Rajasthan Parwan Dam water tunnel to be ready by Jan. 2021 One of country’s longest water tunnel (Cost: Rs 299 Cr) will become operational by January 2021. The 8.75km-long tunnel will pass through the hilly tract connecting Jhalawar till the border of its neighbouring Baran district. The tunnel will connect the dam at Ahawad Kalan village. From here the water will be supplied through canals to 2.5 lakh households and 1.41 lakh ha of land in Baran & Kota districts. https://timesofindia.indiatimes.com/city/jaipur/countrys-longest-water-tunnel-to-be-ready-by-jan/articleshow/79357884.cms   (23 Nov. 2020)

Gurjars again on warpath for water On Dec 3, representatives of various communities submitted a memorandum to district collector of Karauli detailing that around 3,000 villages in Karuali, Gangapur, Wazirpur, Shri Mahavir ji, Bamanwas, Toda Bhim, Nadauti, Hinduan, Bayana, Weir, Rupbas, Ucchain and Bharatpur are facing acute shortage of drinking and irrigation water. The memorandum said that TDS level in water in these areas has gone up from 3,000 to 5,000, which makes water not only poisonous but also promote congenital diseases in next generation. “We have detailed our problem to the district collector and have demanded an action plan in 90 days time on how the administration plan to resolve this. If they are unable to come up with the plan or does not act on our request than protest is always become voice of unheard,” Vijay Bainsala said.

Gurajrs and other communities are demanding that water from Chambal river should be supplied to Panchana Dam, Jaggar Dam and in the river bed of Gambhir River so that water level in the area can be supported sustainably. Panchana dam is situated in Gudla village in Karauli at the junction of five rivers namely – Bhadrawati, Barkheda, Ata, Machi and Bhaisawar. It was completed in 1989 with the financial help of USA to become the biggest earthen dam in India. Gurjars are not letting water flow in canal attached to this dam as they want to hold water to benefit ground water recharge in local area. Jaggar is another earthen dam near Hinduan city built in 1957 to provide water for drinking and irrigation.

Gambhir river, which is also known as Utangan river, flows from Mhow in Madhya Pradesh to Hinduan city and further towards Toda Bhim before it enters Uttar Pradesh. It enters Rajasthan again in Dholpur district and finally falls in Yamuna near Mainpuri in Uttar Pradesh. Gambhir river supplies water to world famous Keoladeo National Park in Bharatpur also.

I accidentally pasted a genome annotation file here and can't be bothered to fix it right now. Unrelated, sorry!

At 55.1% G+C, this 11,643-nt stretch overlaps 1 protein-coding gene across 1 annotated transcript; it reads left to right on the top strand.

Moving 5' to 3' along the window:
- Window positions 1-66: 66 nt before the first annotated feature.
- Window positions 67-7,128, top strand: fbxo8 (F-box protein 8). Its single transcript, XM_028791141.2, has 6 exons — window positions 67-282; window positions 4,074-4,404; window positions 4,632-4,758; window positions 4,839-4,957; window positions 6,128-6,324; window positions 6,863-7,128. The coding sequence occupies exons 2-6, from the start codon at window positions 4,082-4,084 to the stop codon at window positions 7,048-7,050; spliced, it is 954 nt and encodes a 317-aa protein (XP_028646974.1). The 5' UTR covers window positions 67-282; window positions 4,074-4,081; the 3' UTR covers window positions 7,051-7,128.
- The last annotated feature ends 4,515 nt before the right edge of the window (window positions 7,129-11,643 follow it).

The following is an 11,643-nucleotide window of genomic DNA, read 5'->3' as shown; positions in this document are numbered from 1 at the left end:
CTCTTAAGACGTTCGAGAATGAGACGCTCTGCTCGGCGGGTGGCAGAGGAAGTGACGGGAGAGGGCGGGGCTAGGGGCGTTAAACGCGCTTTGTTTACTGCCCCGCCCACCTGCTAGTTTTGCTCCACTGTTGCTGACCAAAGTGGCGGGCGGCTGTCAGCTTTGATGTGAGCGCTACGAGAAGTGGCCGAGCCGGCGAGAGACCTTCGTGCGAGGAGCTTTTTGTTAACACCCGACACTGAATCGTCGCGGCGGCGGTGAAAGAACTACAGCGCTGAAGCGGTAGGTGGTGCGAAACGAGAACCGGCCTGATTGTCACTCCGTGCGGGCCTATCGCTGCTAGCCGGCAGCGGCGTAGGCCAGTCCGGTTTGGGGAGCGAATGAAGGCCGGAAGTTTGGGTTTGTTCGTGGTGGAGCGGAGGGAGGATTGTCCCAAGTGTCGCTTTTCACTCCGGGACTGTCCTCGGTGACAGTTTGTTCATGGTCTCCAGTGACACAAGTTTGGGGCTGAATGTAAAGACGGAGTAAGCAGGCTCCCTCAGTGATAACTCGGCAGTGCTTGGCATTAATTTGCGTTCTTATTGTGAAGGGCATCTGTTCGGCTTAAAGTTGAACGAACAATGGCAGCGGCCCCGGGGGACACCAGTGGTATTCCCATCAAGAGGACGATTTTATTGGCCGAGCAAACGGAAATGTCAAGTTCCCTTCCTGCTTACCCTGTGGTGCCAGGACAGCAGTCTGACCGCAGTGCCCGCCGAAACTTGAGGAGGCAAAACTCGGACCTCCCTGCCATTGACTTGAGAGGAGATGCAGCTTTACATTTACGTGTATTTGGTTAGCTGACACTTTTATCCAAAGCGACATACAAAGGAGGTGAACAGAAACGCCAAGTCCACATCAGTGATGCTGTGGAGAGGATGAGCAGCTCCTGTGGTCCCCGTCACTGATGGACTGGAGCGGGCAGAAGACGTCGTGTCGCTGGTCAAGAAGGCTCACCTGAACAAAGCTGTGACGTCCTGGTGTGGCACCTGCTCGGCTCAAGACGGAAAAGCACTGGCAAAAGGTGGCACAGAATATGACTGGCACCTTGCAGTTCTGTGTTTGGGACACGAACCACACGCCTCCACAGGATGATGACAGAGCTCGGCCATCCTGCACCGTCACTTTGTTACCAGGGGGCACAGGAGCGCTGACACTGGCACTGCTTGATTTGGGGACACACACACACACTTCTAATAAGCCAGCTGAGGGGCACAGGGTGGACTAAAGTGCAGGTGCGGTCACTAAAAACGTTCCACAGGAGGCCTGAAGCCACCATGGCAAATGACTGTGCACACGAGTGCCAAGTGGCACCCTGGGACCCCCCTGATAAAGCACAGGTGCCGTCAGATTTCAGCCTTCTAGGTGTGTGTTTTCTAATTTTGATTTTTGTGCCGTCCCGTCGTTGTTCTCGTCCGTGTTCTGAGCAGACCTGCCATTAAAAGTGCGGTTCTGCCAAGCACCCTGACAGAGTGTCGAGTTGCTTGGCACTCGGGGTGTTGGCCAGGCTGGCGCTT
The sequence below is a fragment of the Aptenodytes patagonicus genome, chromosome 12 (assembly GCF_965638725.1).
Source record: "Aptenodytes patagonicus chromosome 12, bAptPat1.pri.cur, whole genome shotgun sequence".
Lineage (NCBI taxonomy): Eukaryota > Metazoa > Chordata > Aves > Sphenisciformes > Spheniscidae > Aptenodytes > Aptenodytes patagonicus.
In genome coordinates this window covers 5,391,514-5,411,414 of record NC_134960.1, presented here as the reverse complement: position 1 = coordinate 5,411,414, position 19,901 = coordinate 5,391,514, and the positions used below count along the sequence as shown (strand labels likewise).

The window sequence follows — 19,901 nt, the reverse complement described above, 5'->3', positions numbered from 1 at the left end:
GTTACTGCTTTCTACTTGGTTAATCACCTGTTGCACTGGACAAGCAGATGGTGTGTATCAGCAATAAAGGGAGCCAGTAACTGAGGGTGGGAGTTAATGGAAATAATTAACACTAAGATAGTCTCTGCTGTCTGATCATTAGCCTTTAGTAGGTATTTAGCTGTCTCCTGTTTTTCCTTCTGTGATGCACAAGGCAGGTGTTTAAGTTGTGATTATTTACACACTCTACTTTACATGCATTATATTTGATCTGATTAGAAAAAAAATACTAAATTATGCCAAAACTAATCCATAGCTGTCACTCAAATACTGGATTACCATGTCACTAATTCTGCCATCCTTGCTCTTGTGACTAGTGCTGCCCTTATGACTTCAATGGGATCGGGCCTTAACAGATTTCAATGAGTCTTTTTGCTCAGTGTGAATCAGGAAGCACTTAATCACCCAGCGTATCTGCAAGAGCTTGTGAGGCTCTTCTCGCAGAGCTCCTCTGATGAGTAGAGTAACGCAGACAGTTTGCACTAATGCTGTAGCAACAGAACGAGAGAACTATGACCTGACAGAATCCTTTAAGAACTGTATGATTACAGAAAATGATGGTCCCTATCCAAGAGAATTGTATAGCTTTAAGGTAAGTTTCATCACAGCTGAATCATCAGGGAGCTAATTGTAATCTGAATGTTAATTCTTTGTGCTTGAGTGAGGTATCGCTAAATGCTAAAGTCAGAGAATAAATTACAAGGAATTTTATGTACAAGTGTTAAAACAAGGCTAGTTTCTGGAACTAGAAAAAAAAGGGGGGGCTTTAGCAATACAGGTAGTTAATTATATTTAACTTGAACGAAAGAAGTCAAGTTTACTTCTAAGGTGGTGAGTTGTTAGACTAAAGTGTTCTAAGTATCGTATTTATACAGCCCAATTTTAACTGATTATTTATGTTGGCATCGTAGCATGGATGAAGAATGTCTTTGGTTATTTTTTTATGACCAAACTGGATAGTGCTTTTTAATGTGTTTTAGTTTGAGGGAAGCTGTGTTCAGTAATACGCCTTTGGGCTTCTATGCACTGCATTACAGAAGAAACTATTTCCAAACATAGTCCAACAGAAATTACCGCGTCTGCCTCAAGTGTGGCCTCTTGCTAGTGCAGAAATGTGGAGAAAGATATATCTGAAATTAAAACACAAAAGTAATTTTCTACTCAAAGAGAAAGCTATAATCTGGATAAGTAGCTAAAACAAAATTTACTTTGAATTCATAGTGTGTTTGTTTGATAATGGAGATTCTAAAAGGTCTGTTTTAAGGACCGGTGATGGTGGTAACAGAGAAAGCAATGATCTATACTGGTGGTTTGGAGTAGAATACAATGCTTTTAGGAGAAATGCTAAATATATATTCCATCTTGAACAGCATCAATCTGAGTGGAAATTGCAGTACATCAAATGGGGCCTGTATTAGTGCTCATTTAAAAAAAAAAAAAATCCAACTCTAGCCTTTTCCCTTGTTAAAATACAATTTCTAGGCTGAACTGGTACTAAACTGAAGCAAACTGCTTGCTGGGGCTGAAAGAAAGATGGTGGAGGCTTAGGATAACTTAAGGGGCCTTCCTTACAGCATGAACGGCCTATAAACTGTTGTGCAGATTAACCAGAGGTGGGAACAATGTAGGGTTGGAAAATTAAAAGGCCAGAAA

To solve the problem of water scarcity in eastern Rajasthan, an ambitious project namely Eastern Rajasthan Canal Projects (ERCP) is planned to harvest surplus yield available in the southern Rajasthan rivers and transfer to deficit basins in south-eastern Rajasthan. According to official estimates, the diversion of 5068 million cubic meter (MCM) water available at 50 per cent dependability from Rajasthan’s own catchment is proposed in this scheme. The Project area covers 23.67 percent area and 41.13 per cent population of Rajasthan. Total cost of this scheme is estimated about Rs 40,451 crore. https://www.timesnownews.com/india/article/gurjars-in-rajasthan-are-again-on-warpath-this-time-for-water/690806  (05 Dec. 2020)

Gujarat 980 cusecs of water released outside SSP command Government on Nov 25, 2020 decided to release 980 cusecs of water for farmers of the Kharicut and Fatehwadi canal command areas. Farmers in the command areas of these two canals will be able to receive water for irrigation until March 15. An official statement said that the water will be supplied through the Narmada main canal. About 25,000 ha in Daskroi, Bavla, Sanand, Dholka and Viramgam will receive water from the Fatehwadi canal. The statement informed that another 2,800 hectares of land of Bareja, Daskroi and Matar talukas will be irrigated from the Kharicut canal. The statement added that if there is a demand from farmers of north Gujarat, all lakes directly connected to the Sujalam Sufalam project will also be filled with water. https://timesofindia.indiatimes.com/city/ahmedabad/980-cusecs-of-water-released-for-rabi-crop/articleshow/79416613.cms  (26 Nov. 2020)

World heritage irrigation structure tag for 4 sites Four sites in India– Cumbum Tank, Kurnool-Cuddapah Canal, Porumamilla Tank (Anantharaja Sagaram) in Andhra Pradesh and 490-year-old Dhamapur Lake in Maharashtra’s Sindhudurg district have received the World Heritage Irrigation Structure (WHIS) tag this year.